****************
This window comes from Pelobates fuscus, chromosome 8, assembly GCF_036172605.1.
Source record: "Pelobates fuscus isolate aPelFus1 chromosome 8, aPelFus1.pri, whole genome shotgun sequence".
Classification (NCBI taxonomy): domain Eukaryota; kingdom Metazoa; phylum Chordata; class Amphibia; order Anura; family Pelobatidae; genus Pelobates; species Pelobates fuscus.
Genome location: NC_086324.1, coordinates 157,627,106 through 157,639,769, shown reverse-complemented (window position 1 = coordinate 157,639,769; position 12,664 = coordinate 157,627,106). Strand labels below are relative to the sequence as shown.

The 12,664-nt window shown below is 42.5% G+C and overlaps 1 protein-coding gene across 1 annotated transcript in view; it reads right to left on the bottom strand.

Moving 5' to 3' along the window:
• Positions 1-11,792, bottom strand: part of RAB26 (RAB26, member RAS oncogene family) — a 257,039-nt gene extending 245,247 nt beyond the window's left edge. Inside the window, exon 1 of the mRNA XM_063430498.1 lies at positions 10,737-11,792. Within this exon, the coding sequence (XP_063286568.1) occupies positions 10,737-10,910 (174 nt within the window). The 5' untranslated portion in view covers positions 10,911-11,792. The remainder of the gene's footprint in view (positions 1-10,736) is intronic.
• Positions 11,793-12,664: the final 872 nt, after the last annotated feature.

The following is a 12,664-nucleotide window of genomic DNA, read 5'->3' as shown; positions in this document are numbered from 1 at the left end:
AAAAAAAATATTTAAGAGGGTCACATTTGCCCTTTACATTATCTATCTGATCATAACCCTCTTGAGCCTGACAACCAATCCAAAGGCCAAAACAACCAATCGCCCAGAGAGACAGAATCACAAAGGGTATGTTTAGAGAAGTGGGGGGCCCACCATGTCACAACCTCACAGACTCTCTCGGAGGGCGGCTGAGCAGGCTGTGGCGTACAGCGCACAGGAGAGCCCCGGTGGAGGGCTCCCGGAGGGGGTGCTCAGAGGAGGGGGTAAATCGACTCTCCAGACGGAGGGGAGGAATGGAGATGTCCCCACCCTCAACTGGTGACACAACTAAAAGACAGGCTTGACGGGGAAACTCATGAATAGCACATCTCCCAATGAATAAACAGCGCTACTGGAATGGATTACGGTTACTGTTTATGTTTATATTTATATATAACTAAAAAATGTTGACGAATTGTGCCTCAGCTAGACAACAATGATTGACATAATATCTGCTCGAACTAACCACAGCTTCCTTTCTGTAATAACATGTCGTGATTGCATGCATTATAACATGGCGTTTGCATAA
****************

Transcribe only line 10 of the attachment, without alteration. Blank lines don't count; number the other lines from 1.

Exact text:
AAAAAAAATATTTAAGAGGGTCACATTTGCCCTTTACATTATCTATCTGATCATAACCCTCTTGAGCCTGACAACCAATCCAAAGGCCAAAACAACCAATCGCCCAGAGAGACAGAATCACAAAGGGTATGTTTAGAGAAGTGGGGGGCCCACCATGTCACAACCTCACAGACTCTCTCGGAGGGCGGCTGAGCAGGCTGTGGCGTACAGCGCACAGGAGAGCCCCGGTGGAGGGCTCCCGGAGGGGGTGCTCAGAGGAGGGGGTAAATCGACTCTCCAGACGGAGGGGAGGAATGGAGATGTCCCCACCCTCAACTGGTGACACAACTAAAAGACAGGCTTGACGGGGAAACTCATGAATAGCACATCTCCCAATGAATAAACAGCGCTACTGGAATGGATTACGGTTACTGTTTATGTTTATATTTATATATAACTAAAAAATGTTGACGAATTGTGCCTCAGCTAGACAACAATGATTGACATAATATCTGCTCGAACTAACCACAGCTTCCTTTCTGTAATAACATGTCGTGATTGCATGCATTATAACATGGCGTTTGCATAA